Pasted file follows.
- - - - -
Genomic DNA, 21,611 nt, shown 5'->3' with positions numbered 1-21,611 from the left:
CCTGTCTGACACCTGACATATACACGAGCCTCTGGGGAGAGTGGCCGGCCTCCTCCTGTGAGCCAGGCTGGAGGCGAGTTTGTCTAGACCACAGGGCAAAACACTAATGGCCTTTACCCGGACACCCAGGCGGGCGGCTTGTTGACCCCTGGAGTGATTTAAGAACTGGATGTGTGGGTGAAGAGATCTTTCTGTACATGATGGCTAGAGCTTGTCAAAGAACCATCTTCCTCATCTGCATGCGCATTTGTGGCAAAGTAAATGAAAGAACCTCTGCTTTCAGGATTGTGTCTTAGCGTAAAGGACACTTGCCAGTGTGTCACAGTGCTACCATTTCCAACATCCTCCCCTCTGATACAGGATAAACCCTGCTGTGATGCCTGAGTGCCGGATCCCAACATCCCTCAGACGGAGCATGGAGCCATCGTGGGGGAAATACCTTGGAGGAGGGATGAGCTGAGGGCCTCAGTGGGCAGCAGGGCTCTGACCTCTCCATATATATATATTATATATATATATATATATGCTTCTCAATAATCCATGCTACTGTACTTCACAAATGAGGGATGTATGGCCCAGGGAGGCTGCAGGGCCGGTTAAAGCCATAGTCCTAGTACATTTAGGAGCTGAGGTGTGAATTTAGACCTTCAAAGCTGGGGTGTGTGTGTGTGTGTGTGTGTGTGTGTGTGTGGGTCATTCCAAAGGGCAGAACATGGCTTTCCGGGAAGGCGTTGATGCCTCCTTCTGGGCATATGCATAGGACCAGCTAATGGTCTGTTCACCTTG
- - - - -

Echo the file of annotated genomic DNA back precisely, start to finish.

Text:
Genomic DNA, 21,611 nt, shown 5'->3' with positions numbered 1-21,611 from the left:
CCTGTCTGACACCTGACATATACACGAGCCTCTGGGGAGAGTGGCCGGCCTCCTCCTGTGAGCCAGGCTGGAGGCGAGTTTGTCTAGACCACAGGGCAAAACACTAATGGCCTTTACCCGGACACCCAGGCGGGCGGCTTGTTGACCCCTGGAGTGATTTAAGAACTGGATGTGTGGGTGAAGAGATCTTTCTGTACATGATGGCTAGAGCTTGTCAAAGAACCATCTTCCTCATCTGCATGCGCATTTGTGGCAAAGTAAATGAAAGAACCTCTGCTTTCAGGATTGTGTCTTAGCGTAAAGGACACTTGCCAGTGTGTCACAGTGCTACCATTTCCAACATCCTCCCCTCTGATACAGGATAAACCCTGCTGTGATGCCTGAGTGCCGGATCCCAACATCCCTCAGACGGAGCATGGAGCCATCGTGGGGGAAATACCTTGGAGGAGGGATGAGCTGAGGGCCTCAGTGGGCAGCAGGGCTCTGACCTCTCCATATATATATATTATATATATATATATATATGCTTCTCAATAATCCATGCTACTGTACTTCACAAATGAGGGATGTATGGCCCAGGGAGGCTGCAGGGCCGGTTAAAGCCATAGTCCTAGTACATTTAGGAGCTGAGGTGTGAATTTAGACCTTCAAAGCTGGGGTGTGTGTGTGTGTGTGTGTGTGTGTGTGTGTGGGTCATTCCAAAGGGCAGAACATGGCTTTCCGGGAAGGCGTTGATGCCTCCTTCTGGGCATATGCATAGGACCAGCTAATGGTCTGTTCACCTTG